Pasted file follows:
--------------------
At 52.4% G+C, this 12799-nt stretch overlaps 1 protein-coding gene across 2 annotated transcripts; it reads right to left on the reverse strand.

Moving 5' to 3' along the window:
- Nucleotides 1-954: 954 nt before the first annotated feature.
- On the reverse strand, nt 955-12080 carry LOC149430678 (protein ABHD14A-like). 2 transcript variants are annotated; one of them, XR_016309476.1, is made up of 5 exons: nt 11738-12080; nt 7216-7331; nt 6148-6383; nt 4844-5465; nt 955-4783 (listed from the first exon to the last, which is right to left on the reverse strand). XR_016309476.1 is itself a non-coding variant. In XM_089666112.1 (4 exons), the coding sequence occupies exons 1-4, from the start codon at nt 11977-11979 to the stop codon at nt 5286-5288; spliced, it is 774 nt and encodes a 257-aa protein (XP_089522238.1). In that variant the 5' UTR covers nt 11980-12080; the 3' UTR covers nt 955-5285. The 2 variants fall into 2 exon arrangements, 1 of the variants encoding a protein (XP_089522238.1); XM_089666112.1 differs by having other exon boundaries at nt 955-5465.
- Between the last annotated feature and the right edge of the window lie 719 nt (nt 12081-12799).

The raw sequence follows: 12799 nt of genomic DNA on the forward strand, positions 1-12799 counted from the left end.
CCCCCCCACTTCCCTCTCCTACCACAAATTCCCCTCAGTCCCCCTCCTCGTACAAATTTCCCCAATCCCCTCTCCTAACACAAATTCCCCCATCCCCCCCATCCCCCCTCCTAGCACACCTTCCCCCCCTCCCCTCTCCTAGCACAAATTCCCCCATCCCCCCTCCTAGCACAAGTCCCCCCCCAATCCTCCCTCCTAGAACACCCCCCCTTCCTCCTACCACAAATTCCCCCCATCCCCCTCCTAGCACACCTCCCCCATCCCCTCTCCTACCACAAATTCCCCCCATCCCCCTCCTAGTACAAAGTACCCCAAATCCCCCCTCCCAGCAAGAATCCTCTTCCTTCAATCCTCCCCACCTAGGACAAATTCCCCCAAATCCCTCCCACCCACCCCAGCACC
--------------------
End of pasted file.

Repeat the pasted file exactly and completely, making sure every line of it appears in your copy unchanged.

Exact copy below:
At 52.4% G+C, this 12799-nt stretch overlaps 1 protein-coding gene across 2 annotated transcripts; it reads right to left on the reverse strand.

Moving 5' to 3' along the window:
- Nucleotides 1-954: 954 nt before the first annotated feature.
- On the reverse strand, nt 955-12080 carry LOC149430678 (protein ABHD14A-like). 2 transcript variants are annotated; one of them, XR_016309476.1, is made up of 5 exons: nt 11738-12080; nt 7216-7331; nt 6148-6383; nt 4844-5465; nt 955-4783 (listed from the first exon to the last, which is right to left on the reverse strand). XR_016309476.1 is itself a non-coding variant. In XM_089666112.1 (4 exons), the coding sequence occupies exons 1-4, from the start codon at nt 11977-11979 to the stop codon at nt 5286-5288; spliced, it is 774 nt and encodes a 257-aa protein (XP_089522238.1). In that variant the 5' UTR covers nt 11980-12080; the 3' UTR covers nt 955-5285. The 2 variants fall into 2 exon arrangements, 1 of the variants encoding a protein (XP_089522238.1); XM_089666112.1 differs by having other exon boundaries at nt 955-5465.
- Between the last annotated feature and the right edge of the window lie 719 nt (nt 12081-12799).

The raw sequence follows: 12799 nt of genomic DNA on the forward strand, positions 1-12799 counted from the left end.
CCCCCCCACTTCCCTCTCCTACCACAAATTCCCCTCAGTCCCCCTCCTCGTACAAATTTCCCCAATCCCCTCTCCTAACACAAATTCCCCCATCCCCCCCATCCCCCCTCCTAGCACACCTTCCCCCCCTCCCCTCTCCTAGCACAAATTCCCCCATCCCCCCTCCTAGCACAAGTCCCCCCCCAATCCTCCCTCCTAGAACACCCCCCCTTCCTCCTACCACAAATTCCCCCCATCCCCCTCCTAGCACACCTCCCCCATCCCCTCTCCTACCACAAATTCCCCCCATCCCCCTCCTAGTACAAAGTACCCCAAATCCCCCCTCCCAGCAAGAATCCTCTTCCTTCAATCCTCCCCACCTAGGACAAATTCCCCCAAATCCCTCCCACCCACCCCAGCACC